THE drugs taken by Hollywood star Heath Ledger in the hours before his death are highly addictive and linked to at least 200 deaths a year in England alone.
The Brokeback Mountain actor was found surrounded by bottles of benzodiazepines – known as benzos or “celebrity sedatives”.
Benzos, which include Valium and Ativan, are used as sleeping pills and many users become “accidental addicts”.
More deaths are linked with benzos than all the abused drugs except heroin and morphine.
A Sunday Express inquiry has found up to a million Britons are hooked on benzos, which are being prescribed for months and even years – way beyond the safe period of two to four weeks.
Rising numbers of users are buying them on the black market.
There is now such concern about this class of drugs that next week questions will be tabled in Parliament.
What exactly killed Ledger will not be known until the toxicology reports are published but one of the drugs he is believed to have taken, Ativan, can suppress breathing.
Lying by the 28-year-Australian’s body in his £12,000 a month Manhattan apartment were also bottles of the benzos Ambien, Xanax, Valium, Restoril, as well as the sedatives Lunesta and Donormyl.
Professor Heather Ashton, a drug specialist at the University of Newcastle said: “If Heath Ledger took these drugs in this combination, he could have suffered respiratory depression enough to kill him.
“Heath Ledger was almost certainly addicted to benzodiazepines.
“These drugs can be useful in the short term but if they are taken for more than four weeks you can get hooked. They are addictive and dangerous and grossly excessive doses are sometimes prescribed. Users become more tolerant and need more and more of the drug to produce the same effect.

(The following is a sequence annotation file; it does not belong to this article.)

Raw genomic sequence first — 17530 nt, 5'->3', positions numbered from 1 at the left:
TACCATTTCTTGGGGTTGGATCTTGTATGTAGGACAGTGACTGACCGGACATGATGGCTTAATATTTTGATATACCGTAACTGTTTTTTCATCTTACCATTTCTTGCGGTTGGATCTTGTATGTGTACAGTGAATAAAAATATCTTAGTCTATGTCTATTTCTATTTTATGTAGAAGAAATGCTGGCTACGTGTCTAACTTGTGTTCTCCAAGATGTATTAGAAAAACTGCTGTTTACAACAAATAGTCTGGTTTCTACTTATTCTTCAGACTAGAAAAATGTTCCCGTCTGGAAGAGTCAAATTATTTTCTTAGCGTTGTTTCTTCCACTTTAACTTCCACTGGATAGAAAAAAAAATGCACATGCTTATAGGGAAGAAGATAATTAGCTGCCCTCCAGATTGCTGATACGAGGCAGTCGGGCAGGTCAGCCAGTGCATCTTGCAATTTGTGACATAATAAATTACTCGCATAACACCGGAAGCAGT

“Long-term use can lead to depression and suicide.”
And Barry Haslam, a campaigner against the use of benzos, claims that they so affected his memory that he “lost” 10 years of his life and cannot remember his children growing up.
The Sunday Express can reveal that two medical directors at Wyeth, inventors of Ativan, had grave concerns about the drug’s long-term use.
Dr Thomas Harry, who masterminded clinical trials at the research centre in Taplow, Buckinghamshire, says he was never asked to find out if it was safe to prescribe Ativan for several months or more.
When asked why this was so, he said he believed: “There was nothing to be gained but everything to lose in the sense we could be courting disaster.
“The view of most people in the industry at the time was that there was a high probability that a patient would have difficulties in withdrawing from any drug that acts on the central nervous system.”
Jim Dobbin, Labour MP for Heywood and Middleton, is heading an all-party parliamentary group to look into the dangers of benzos. Next week, he will ask in Parliament why doctors and patients are unaware of the deadly risks.
He said: “We’re getting proper labelling on our food but not these drugs.”
source: Sunday Express